Pakistan needs more than elections
Stephen Schwartz says that, in this failing state, the ballot box is also a tinderbox. Even if Monday's election goes ahead, Pakistan might well end up in a worse state than before: exporting terror, spawning confrontation, at war with itself
The most important country in the world right now faces the most dangerous election in recent times. The country is Pakistan, not America, and the elections for parliament take place this coming Monday. Policy experts speak of 'failed states', and Pakistan is just about as close to failure as it is possible for a state to be. That's one reason the world will be watching on Monday. Another and more immediate reason for interest is the assassination at the end of last year of Benazir Bhutto, twice the country's prime minister and the secularist leader of the Pakistan People's Party (PPP).
Bhutto's death had been predicted as inevitable by many Pakistani and foreign observers once she returned last year from years of exile, but in a sense she was just one more victim of the failing state. There have been many others. In 2002, for example, the American journalist Daniel Pearl was kidnapped in Karachi and decapitated by the al-Qa'eda leader Khalid Sheikh Mohammed. Pakistan is the worldwide centre of Islamic terrorism. Osama bin Laden himself is thought to be in hiding on the border with Afghanistan, and Pakistani extremists are operating in Afghanistan, Kashmir and India — and the UK and United States.
Pakistanis have made Britain the most formidable outpost for Islamist extremism in western Europe. The groundwork in the UK is mainly done by the Pakistani branch of the fundamentalist Deobandi sect — which produced the Taleban. This sect recruits jihadists, who are sent from London to Lahore for training, thence to carry out atrocities in Pakistan, Afghanistan, India and the UK. Funds routed via Pakistan have been used in every Islamist terrorist attack in Britain, from the 7/7 Underground attacks to the recurring Heathrow plots. In this sense, 'homegrown terror' is a myth. Islamist terror in the UK is a foreign import from Pakistan.
In the US, Pakistani militants have helped to set up and operate a radical establishment, the 'Wahabi lobby', financing mosque construction and capturing existing congregations. The lobby has also backed and helped organise propaganda efforts for jihadists around the world. A single, notorious Pakistani jihadi group, the Lashkar-e-Taiba (Army of the Righteous, or LET) was linked to the North Virginia network of jihad recruiters, suppressed in the US at the beginning of 2003, and the 2006 Heathrow bomb conspiracy. LET was allegedly banned by the Pakistani government, but the US State Department said that it reformed and continues its activities under the name Jama'at ud-Da'wa — a charitable organisation that denies any association with LET.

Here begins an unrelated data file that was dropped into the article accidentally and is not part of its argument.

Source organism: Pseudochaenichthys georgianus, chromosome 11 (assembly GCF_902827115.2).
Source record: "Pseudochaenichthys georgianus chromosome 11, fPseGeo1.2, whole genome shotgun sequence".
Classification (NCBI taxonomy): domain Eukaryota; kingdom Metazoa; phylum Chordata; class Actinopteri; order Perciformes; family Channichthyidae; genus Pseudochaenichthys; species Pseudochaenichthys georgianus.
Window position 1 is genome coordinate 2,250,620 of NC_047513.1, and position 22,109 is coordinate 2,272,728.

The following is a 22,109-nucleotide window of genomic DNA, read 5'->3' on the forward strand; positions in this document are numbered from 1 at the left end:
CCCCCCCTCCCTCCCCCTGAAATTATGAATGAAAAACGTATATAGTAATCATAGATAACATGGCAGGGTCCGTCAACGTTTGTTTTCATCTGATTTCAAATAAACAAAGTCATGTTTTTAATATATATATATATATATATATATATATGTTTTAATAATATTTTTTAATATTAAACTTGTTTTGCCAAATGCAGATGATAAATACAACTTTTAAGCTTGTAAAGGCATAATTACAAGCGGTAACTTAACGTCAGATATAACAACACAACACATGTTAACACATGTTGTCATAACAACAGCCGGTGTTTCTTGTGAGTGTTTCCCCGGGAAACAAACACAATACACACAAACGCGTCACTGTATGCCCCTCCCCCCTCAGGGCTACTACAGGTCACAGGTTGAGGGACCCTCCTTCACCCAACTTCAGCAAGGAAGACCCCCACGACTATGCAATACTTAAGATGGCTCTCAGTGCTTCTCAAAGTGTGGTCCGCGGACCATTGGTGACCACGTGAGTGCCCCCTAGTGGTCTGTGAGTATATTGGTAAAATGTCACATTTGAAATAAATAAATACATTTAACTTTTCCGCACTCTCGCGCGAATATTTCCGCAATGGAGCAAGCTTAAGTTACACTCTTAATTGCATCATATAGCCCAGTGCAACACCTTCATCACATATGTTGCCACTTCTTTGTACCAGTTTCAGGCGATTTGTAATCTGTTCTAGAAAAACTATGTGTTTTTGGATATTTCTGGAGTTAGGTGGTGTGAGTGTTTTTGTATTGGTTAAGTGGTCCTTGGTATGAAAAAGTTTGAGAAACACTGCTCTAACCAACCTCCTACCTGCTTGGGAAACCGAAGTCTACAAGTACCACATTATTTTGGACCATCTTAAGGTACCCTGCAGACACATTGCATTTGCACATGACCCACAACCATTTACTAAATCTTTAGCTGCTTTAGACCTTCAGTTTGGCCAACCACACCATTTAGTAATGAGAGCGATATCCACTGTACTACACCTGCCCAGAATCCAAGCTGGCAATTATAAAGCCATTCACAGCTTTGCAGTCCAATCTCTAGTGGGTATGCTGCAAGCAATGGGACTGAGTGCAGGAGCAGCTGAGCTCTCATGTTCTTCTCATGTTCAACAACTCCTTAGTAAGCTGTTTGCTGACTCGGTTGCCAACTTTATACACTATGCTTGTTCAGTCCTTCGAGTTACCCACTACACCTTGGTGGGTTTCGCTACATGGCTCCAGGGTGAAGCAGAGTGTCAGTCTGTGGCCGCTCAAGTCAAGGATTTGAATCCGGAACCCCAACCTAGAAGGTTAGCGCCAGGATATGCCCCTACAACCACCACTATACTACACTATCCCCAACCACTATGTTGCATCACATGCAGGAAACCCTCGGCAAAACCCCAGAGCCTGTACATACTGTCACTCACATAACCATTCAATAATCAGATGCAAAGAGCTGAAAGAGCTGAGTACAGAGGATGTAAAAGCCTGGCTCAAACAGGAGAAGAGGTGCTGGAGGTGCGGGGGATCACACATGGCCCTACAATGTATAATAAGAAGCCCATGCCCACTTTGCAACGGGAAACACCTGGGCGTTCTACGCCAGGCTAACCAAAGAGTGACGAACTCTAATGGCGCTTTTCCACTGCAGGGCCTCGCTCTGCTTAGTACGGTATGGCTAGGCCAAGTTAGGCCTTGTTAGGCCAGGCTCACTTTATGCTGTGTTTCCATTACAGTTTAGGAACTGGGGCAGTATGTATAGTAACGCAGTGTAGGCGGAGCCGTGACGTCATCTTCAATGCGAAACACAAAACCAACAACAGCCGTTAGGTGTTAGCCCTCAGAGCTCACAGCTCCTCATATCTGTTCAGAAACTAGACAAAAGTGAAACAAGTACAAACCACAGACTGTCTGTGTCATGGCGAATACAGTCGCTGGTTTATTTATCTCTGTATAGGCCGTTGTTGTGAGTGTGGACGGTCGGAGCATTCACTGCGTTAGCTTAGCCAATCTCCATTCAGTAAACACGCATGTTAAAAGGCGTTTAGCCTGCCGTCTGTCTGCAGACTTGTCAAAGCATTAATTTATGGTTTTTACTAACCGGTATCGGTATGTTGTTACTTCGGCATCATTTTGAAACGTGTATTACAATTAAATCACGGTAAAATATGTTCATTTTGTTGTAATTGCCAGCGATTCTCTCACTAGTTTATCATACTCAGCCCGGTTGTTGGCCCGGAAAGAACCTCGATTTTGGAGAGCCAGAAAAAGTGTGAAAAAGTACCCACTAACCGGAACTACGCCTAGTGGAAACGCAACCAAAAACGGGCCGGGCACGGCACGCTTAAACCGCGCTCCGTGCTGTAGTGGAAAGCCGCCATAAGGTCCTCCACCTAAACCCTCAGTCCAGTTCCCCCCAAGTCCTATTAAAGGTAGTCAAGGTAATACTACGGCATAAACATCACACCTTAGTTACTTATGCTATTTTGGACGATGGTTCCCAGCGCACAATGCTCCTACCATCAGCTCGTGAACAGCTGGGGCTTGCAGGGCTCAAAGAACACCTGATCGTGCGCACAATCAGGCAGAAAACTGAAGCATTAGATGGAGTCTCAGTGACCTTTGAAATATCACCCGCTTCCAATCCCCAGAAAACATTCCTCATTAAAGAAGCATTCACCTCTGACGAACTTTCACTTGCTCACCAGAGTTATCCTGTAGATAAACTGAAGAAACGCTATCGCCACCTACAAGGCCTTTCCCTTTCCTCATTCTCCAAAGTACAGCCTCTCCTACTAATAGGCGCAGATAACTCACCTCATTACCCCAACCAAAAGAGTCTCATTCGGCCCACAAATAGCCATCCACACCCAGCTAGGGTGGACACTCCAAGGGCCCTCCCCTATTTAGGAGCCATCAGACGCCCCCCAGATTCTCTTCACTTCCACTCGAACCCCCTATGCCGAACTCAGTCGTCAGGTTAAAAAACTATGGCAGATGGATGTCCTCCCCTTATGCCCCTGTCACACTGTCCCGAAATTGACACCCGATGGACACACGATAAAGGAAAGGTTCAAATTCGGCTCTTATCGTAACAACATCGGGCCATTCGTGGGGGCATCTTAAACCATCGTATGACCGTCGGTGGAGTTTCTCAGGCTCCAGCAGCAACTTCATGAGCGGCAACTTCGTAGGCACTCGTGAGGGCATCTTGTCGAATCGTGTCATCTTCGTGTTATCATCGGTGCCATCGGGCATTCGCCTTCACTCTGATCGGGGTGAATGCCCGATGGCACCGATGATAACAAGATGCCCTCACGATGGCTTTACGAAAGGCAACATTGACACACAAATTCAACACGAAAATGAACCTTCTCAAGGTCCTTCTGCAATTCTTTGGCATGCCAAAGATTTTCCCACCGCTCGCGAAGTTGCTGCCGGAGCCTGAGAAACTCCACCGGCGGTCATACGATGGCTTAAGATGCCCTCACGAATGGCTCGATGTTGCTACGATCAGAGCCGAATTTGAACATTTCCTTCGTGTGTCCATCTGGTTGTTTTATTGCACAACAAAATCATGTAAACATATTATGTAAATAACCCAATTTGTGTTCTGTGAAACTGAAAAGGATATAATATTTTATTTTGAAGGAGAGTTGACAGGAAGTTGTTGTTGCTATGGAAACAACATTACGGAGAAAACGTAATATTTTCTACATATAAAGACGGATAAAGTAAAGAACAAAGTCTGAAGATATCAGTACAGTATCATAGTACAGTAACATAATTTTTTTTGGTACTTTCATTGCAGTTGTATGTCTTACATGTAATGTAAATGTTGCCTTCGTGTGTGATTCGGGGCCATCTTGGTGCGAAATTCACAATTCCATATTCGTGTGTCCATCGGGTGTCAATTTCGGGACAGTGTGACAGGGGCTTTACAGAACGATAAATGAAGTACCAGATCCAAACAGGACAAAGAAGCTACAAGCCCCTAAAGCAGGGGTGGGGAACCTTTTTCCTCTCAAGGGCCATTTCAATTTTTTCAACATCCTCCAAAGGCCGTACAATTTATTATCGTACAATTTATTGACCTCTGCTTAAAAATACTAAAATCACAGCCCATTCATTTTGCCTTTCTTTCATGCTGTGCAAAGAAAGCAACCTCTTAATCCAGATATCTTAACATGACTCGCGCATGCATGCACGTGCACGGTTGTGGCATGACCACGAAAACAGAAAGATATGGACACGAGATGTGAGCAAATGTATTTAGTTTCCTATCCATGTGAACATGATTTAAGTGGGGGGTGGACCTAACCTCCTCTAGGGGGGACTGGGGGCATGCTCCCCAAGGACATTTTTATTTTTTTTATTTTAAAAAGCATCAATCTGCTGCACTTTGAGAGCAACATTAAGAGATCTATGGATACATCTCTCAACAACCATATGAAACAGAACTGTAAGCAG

A pattern is emerging in the English-speaking countries: money from Saudi Arabia, mainly now private rather than governmental (but still plentiful), and donated via the extremist networks in Pakistan, finances the infiltration of mosques and the indoctrination of Pakistani and Bangladeshi Sunnis, who are thought to make up the majority of Muslims in Britain and the United States.
To Saudi cash and Pakistani agitators may be added another indispensable element in the scheme: the propaganda of the Egyptian Muslim Brotherhood and its star personality, the anti-Western writer Sayyid Qutb. The Muslim Brotherhood offensive is based neither on culture nor on local grievances, but on ultra-fundamentalism, which brings together Muslims from differing societies.
Many countries are threatened by Pakistani terrorists, but Afghanistan is obviously the most convenient theatre of fully fledged military operations for Pakistani radicals. For many years Pakistan's military and intelligence structures have been infiltrated by local Deobandis, others inspired directly by Saudi Wahabism, and, most significantly, adherents of the radical preaching of Abu'l Ala Maududi (1903-79), founder of Jamaat-e-Islami (JI), one of the most powerful jihadist movements in the world. JI was launched in British India, but relocated to Pakistan after partition in 1947.